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African Americans Nearly Three Times as Likely to Get Blood Clots with Stents

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August 30, 2010

A new study has found that African Americans are nearly three times as likely as non-African Americans to experience life-threatening blood clots after receiving a drug-coated stent, despite taking anti-clotting medications.

The study entitled Does Black Ethnicity Influence the Development of Stent Thrombosis in the Drug-Eluting Stent Era? was published online ahead of print in the August 31 issue of Circulation: Journal of the American Heart Association.

A stent is a tiny tube placed into an artery, blood vessel, or other duct to hold the structure open.

Researchers compared data for 7,236 patients, 22% or 1,594 African Americans and 5,642 non-African American patients, implanted with stents coated with clot-preventing drugs, also called drug-eluting stents, to treat narrowing arteries between 2003 and 2008. After taking other known risk factors such as diabetes, hypertension and kidney problems into consideration, researchers found that African Americans still experienced a higher rate of thrombosis or clotting.

Being of African American race was the biggest predictor of whether a patient would have a blood clot after implantation of a drug-coated stent.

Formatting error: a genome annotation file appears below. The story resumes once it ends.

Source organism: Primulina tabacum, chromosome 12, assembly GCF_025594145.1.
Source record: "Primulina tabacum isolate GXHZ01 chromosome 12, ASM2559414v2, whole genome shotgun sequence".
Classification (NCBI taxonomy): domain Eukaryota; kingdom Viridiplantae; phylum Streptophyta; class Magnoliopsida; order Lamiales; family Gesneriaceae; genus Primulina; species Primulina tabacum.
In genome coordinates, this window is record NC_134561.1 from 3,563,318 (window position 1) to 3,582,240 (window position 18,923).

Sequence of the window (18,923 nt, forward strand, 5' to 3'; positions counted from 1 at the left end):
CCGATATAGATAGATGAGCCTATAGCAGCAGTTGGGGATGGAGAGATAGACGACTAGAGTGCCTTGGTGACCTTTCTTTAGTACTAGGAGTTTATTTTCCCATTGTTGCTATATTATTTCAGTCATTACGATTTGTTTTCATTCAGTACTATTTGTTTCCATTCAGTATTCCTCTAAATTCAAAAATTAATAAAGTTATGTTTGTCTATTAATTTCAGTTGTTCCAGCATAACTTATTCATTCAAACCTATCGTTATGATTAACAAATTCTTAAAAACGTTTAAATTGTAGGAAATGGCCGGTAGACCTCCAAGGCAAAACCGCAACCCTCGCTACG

“The bottom line is this is not just because this population is sicker or less compliant, but there is something else there that needs to be explored,” said Ron Waksman, M.D., the study’s lead author, in an American Heart Association press release.

African Americans’ clotting rates compared to non-African Americans were:

  • 1.71 percent vs. 0.59 percent after 30 days;
  • 2.25 percent vs. 0.79 percent at one year;
  • 2.78 percent vs. 1.09 percent at two years; and
  • 3.67 percent vs. 1.25 percent at three years.

These increased rates of clotting were present even though the African American patients too post surgery anti-clotting medications as prescribed at a higher rate than other races. African American also had a higher death rate after three years, 24.9% versus 13.1% for non-African Americans.

“Physicians and patients need to know that African-Americans are at a higher risk of developing stent thrombosis, which is associated with heart attack or death,” said Waksman, associate director of the Division of Cardiology at Washington Hospital Center and professor of medicine and cardiology at Georgetown University.

Waksman urged further study to reduce the blood clotting risks in African Americans, whose genetic differences influence the effectiveness of the anti-clotting medication Clopidogrel.

In March 2010, the U.S. Food and Drug Administration required that a black box warning, the agency’s highest alert, be added to clopidogrel (Plavix) warning of reduced effectiveness in people who cannot metabolize the drug to convert it to its active form. “Poor metabolizers” are people who have reduced functioning of their CYP2C19 liver enzyme and cannot effectively convert Plavix to its active form, who therefore do not receive the drug’s therapeutic benefits.

Some studies have found that this genetic anomaly occurs more frequently in African American people than white people. There are blood tests and genetic testing that can determine if a patient is a “poor metabolizer” of clopidogrel.